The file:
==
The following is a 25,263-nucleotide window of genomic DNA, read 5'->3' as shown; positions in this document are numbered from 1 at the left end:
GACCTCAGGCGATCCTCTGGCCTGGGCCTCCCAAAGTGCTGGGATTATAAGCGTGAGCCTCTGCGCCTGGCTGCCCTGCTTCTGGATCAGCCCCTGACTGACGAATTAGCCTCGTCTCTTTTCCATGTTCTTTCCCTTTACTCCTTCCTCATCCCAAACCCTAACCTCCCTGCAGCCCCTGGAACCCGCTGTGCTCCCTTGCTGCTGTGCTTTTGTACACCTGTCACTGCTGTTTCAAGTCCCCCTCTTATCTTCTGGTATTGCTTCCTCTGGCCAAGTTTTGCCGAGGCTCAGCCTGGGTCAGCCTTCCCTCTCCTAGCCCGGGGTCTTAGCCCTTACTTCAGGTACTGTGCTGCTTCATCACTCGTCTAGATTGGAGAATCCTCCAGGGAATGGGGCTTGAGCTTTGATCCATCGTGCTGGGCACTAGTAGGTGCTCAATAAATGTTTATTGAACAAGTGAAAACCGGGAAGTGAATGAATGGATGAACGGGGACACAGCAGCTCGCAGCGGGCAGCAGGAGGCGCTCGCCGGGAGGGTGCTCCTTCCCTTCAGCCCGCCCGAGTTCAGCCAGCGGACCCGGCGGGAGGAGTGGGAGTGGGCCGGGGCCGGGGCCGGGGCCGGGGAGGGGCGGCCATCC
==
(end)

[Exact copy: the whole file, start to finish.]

The following is a 25,263-nucleotide window of genomic DNA, read 5'->3' as shown; positions in this document are numbered from 1 at the left end:
GACCTCAGGCGATCCTCTGGCCTGGGCCTCCCAAAGTGCTGGGATTATAAGCGTGAGCCTCTGCGCCTGGCTGCCCTGCTTCTGGATCAGCCCCTGACTGACGAATTAGCCTCGTCTCTTTTCCATGTTCTTTCCCTTTACTCCTTCCTCATCCCAAACCCTAACCTCCCTGCAGCCCCTGGAACCCGCTGTGCTCCCTTGCTGCTGTGCTTTTGTACACCTGTCACTGCTGTTTCAAGTCCCCCTCTTATCTTCTGGTATTGCTTCCTCTGGCCAAGTTTTGCCGAGGCTCAGCCTGGGTCAGCCTTCCCTCTCCTAGCCCGGGGTCTTAGCCCTTACTTCAGGTACTGTGCTGCTTCATCACTCGTCTAGATTGGAGAATCCTCCAGGGAATGGGGCTTGAGCTTTGATCCATCGTGCTGGGCACTAGTAGGTGCTCAATAAATGTTTATTGAACAAGTGAAAACCGGGAAGTGAATGAATGGATGAACGGGGACACAGCAGCTCGCAGCGGGCAGCAGGAGGCGCTCGCCGGGAGGGTGCTCCTTCCCTTCAGCCCGCCCGAGTTCAGCCAGCGGACCCGGCGGGAGGAGTGGGAGTGGGCCGGGGCCGGGGCCGGGGCCGGGGAGGGGCGGCCATCC